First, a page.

“There are lessons to be learned from the success stories but life lessons from failed attempts.”
“Start up” is the buzzword in the entrepreneurial world. Every college graduate or drop out wants to be an entrepreneur and is moving around with a master idea to revolutionize the business world. Some are indeed radical and some not so radical. But at times even the radical ideas fail to make a mark. Why even the most promising ideas fail in the entrepreneurial journey?
For the startup’s success, thinking that the startup’s product or service is unique and has no competitors is the biggest mistake. Once an idea gets market validation, new entrants show up. An eye should be on the competition though obsessing over it would be of no use, but having the sufficient knowledge of competition would be fruitful in long-term.
Team work is the key to success but what if the team on which the founder is dependent does not listen to the founder itself? Egotism is the element to be circumvented by all means. What is needed is not the best person to do the job, but the person who is competent to do it. So, do not rush and end up in promiscuous hire.
Gone are the days when startups face difficulty in getting investments. Venture capital is easily available, investors are interested and ready to invest copious amounts in the startups but in turn they want returns for the money invested. To attract investors, one needs to pitch a robust structure of one’s business plan, aiming at high inflow of cash, expansion of business and regulatory compliance, etc. But contrary to this, a poor business plan would lead to rejection of one’s pitch by the investors.
Investors look for a lean startup business model. But the hindrance is the constant struggle of entrepreneur’s not-knowing when to tighten the strings of the purse or when to let it loose. This results in exhaustion of funds before the time comes to make the good use of the resources.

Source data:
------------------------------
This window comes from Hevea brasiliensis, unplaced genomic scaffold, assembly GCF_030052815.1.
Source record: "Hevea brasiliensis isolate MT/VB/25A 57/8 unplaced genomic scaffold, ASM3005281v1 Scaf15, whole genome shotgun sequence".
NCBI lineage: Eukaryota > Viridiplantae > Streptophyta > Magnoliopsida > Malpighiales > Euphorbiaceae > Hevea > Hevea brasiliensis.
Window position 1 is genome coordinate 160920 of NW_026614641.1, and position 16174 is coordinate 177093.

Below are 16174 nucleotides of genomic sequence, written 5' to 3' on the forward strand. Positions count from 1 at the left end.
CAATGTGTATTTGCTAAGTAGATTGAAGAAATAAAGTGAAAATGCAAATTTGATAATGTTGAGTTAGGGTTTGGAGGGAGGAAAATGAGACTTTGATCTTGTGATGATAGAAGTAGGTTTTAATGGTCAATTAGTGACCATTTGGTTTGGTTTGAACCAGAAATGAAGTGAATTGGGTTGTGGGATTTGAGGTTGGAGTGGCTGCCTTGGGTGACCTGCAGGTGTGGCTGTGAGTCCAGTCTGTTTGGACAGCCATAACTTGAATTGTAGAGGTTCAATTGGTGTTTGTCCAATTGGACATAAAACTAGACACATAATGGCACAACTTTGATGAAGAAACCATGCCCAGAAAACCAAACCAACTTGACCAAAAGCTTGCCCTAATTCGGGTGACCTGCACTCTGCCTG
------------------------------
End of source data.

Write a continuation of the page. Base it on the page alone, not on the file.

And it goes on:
Pivoting away from a bad product or bad decision is difficult for a startup. Certainly tunnel vision helped in getting so far but with the change in scenario, change in outlook is requisite. Not everyone ends up lucky and nails a pivot like Instagram, Groupon or Pinterest.
Pivot should be tactically planned and should not be done just for the sake of pivoting. With pivot comes change in business model leading to further change in not just the product but also customer segment, channel, revenue model, resources, activities, costs, partners, customer acquisition and lots of other things.
The startups certainly draw the attention of the masses towards their product but fail to retain the attention so drawn. Done by none is the prime example. It had 350601 fans on its facebook page but due to failure in handling the demand and delivery, the startup got stuck in a rut and lost its sheen in the market. Consistency is the key. Acquiring Customers is not enough but keeping them for life term is what matters. It is indeed the reality that “customer is king.’’
While already established company can thrive on their brand reputation and the past profits even if there is some fault in their products, but the same is not the case with startups as they need to pay their undivided attention on the customer satisfaction to create a niche marketing platform for themselves. So, not just seeking customer feedback, but also analyzing and working in the grey areas of the business would make a difference in the market.
The focus on the product should not result in a complete deviation from fulfilling the needs of the market. Often, aiming at the wrong segment of the market which lacks interest as well as affordability of the product, leads to doom of the startups.
Sometimes the timing of the product is off. The product is not good enough if it is launched way ahead of its time or if the launch is too late even then it’s of no use to the consumers.
Furthermore, there is constant tussle between the “wants” and the “needs”. The product must qualify the “want – need test” to make a startup move forward against all odds.